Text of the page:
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Lord Whitty: My Lords, I beg to move that the Bill do now pass.

Moved, That the Bill do now pass.--(Lord Whitty.)

Baroness Miller of Chilthorne Domer: My Lords, I shall not detain the House long. At this point it is reasonable to say that the House can be proud of the Bill. It is a different Bill from that which arrived in the House. It arrived with aspirations and leaves as a better and more practical Bill. At times there have been some hard words from the Conservative Benches towards the attitude of the Liberal Democrats.

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I am grateful to the noble Earl, Lord Peel, for acknowledging that we have all worked together to push through those improvements. I do not believe that any side of the House should claim to be the guardian of the countryside. We have all worked together on the Bill. It leaves the House with substantial improvements.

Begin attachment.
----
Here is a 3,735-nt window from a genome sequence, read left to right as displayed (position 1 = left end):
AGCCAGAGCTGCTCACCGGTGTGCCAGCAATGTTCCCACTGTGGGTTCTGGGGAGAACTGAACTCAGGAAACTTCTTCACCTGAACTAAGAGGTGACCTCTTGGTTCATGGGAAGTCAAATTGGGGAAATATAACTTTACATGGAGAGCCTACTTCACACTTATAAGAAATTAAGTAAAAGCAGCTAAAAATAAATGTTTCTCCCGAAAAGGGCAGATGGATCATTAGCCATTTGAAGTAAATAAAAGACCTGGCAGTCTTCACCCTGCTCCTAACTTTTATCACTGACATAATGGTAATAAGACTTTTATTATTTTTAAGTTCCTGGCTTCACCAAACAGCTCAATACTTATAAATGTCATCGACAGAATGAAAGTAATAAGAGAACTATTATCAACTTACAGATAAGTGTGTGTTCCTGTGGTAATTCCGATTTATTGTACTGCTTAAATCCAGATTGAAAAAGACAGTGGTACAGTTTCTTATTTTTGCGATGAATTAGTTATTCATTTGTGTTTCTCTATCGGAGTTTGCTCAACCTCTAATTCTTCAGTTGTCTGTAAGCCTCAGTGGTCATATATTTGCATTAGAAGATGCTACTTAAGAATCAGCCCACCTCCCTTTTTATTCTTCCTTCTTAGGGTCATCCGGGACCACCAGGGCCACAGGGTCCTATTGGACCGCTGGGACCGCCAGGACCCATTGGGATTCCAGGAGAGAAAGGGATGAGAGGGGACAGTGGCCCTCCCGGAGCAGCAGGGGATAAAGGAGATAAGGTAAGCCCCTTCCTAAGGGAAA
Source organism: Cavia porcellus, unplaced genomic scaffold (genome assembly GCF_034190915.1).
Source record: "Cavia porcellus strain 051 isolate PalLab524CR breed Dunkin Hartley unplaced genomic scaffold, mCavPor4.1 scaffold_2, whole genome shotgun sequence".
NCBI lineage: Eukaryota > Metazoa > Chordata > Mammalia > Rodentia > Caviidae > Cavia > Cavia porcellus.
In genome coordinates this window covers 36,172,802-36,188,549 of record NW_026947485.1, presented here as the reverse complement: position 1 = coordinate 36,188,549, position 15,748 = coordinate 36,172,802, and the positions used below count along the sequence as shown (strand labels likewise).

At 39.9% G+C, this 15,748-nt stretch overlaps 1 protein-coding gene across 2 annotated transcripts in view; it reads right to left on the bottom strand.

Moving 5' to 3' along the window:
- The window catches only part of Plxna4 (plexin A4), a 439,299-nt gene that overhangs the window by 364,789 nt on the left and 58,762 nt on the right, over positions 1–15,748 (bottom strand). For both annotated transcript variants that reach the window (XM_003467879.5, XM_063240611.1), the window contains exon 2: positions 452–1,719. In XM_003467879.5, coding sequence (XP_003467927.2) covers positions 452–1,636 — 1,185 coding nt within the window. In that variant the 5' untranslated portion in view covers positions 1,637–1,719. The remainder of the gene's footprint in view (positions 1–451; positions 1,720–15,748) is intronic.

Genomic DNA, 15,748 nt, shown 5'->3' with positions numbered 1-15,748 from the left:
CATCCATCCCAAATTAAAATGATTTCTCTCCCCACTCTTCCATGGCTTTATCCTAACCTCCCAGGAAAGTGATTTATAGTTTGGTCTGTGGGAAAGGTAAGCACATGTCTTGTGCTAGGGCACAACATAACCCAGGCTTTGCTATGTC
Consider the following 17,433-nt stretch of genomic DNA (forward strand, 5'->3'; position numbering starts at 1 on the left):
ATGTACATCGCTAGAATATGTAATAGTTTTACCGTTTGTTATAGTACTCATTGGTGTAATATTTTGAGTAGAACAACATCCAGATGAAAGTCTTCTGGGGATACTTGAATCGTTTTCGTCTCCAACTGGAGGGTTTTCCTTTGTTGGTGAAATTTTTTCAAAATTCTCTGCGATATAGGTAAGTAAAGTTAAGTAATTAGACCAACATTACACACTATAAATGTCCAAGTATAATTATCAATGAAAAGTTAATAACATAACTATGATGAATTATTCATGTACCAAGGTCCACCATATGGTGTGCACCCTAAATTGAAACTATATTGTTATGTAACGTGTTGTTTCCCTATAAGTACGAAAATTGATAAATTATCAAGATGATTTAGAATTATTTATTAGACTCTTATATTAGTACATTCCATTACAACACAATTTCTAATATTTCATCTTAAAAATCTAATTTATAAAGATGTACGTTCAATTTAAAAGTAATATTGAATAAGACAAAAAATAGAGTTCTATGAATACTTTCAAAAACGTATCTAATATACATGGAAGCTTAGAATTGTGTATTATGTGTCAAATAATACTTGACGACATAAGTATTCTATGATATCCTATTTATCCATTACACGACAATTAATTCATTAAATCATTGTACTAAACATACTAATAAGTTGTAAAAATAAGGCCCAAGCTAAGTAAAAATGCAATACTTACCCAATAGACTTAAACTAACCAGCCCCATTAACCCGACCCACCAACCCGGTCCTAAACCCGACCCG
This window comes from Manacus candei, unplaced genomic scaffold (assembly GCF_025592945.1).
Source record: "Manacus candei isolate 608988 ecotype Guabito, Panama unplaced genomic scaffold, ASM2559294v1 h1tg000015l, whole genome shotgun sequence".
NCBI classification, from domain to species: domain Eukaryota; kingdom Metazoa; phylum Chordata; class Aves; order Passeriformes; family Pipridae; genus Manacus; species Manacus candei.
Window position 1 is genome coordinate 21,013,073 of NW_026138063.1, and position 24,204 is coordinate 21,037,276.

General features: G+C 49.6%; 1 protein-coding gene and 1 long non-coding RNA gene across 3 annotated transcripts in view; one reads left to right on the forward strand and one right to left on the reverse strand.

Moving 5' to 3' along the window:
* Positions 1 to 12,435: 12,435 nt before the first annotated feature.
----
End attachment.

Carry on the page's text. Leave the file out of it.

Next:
I thank the noble Lord, Lord Whitty, and other Ministers who spoke. I thank the Civil Service team who have worked so hard, particularly when up against the clock on some of the amendments, which were clearly needed and desired. We have achieved them.

We, on these Benches, shall be keeping a close eye on the short-term, medium-term but crucially the long-term funding that the Government commit to the Bill. We do not just want jam today. We want to see funding in the countryside tomorrow and the years after that. Clearly, wildlife benefits most from the Bill. Part II improves the current situation somewhat. But success will depend very much on funding the rights of way improvement plans.